alexa Prevention of cell-surface attachment and reduction of penicillin-binding protein 2a (PBP2a) level in methicillin-resistant Staphylococcus aureus biofilms by Acalypha wilkesiana.
Pathology

Pathology

Journal of Medical & Surgical Pathology

Author(s): Santiago C, Lim KH, Loh HS, Ting KN

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Abstract BACKGROUND: Formation of biofilm is known to enhance the virulence of methicillin-resistance Staphylococcus aureus (MRSA), which is associated with persistent infections in hospital settings. The biofilm layer essentially forms a protective barrier encapsulating the bacterial colony and thus reduces the effectiveness of chemotherapeutics. We have isolated 9EA-FC-B bioactive fraction from Acalypha wilkesiana Müll. Arg. that reverses ampicillin resistant in MRSA through inhibition of the antibiotic resistant protein, penicillin-binding protein 2a (PBP2a). In this study, we aimed to investigate the effects of 9EA-FC-B on MRSA biofilm forming capacity. METHODS: Inhibition of biofilm production and microtiter attachment assays were employed to study the anti-biofilm activity of 9EA-FC-B, while latex agglutination test was performed to investigate the effect on PBP2a in the biofilm matrix. We also attempted to characterise the chemical components of the fraction using high performance liquid chromatography (HPLC) and phytochemical analysis. RESULTS: Fraction 9EA-FC-B and ampicillin exhibited similar inhibitory effect on MRSA's biofilm production at their respective minimum inhibitory concentrations (81.56\% vs 84.49\%, respectively). However, the test fraction was more effective in suppressing cell surface attachment (90.85\%) compared to ampicillin (37.8\%). Interestingly, ampicillin enhanced the level PBP2a and in the contrary 9EA-FC-B attenuated the production of the resistant protein in the bioflim matrix. HPLC and phytochemical analysis revealed that 9EA-FC-B fraction is a complex mixture containing tannins, saponins, sterol/steroids, and glycosides. CONCLUSIONS: Bioactive fraction 9EA-FC-B inhibited the production of MRSA biofilm by preventing the initial cell-surface attachment and reducing the amount PBP2a in the matrix. PBP2a found in the biofilm matrix is believed to have a role in the development of virulence in MRSA.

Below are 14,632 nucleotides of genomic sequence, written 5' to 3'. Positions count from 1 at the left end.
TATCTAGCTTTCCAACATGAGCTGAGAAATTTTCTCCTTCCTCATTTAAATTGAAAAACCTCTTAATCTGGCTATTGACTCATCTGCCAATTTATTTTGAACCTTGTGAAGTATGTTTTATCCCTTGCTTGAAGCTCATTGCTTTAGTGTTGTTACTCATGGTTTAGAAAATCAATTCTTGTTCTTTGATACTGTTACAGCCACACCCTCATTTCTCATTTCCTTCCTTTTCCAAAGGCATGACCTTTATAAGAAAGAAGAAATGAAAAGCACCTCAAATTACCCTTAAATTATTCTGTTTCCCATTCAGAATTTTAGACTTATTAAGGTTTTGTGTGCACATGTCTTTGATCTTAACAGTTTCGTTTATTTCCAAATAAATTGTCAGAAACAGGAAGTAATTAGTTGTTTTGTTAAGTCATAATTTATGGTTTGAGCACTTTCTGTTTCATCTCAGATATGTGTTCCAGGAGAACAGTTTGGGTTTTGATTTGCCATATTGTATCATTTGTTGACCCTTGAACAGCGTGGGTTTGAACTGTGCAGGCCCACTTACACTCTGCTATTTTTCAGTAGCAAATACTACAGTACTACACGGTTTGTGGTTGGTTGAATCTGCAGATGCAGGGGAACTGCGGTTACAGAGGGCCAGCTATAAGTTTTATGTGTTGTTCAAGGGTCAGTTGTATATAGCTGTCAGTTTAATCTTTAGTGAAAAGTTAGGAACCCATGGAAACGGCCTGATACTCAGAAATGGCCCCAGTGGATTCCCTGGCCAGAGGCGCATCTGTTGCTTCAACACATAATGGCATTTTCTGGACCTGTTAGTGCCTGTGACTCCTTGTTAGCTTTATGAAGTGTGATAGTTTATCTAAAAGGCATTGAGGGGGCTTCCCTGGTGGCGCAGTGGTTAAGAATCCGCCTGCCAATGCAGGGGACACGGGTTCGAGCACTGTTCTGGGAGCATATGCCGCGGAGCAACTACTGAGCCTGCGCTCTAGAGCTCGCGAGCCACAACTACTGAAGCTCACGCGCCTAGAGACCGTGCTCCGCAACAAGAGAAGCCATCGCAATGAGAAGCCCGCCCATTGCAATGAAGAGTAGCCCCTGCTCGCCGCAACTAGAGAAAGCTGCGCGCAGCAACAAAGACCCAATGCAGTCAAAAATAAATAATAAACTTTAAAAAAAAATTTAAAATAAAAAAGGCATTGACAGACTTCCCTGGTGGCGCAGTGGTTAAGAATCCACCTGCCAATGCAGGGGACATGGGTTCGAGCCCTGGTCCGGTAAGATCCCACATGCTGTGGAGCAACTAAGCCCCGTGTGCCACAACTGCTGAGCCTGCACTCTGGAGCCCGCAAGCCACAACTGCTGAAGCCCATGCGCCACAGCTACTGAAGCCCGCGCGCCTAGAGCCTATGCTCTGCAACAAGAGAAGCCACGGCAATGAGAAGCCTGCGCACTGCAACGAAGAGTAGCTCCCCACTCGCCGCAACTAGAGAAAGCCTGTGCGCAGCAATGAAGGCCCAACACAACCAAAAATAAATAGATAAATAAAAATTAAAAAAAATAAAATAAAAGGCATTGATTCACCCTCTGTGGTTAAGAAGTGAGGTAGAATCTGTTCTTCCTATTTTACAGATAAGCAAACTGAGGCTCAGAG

This article was published in BMC Complement Altern Med and referenced in Journal of Medical & Surgical Pathology

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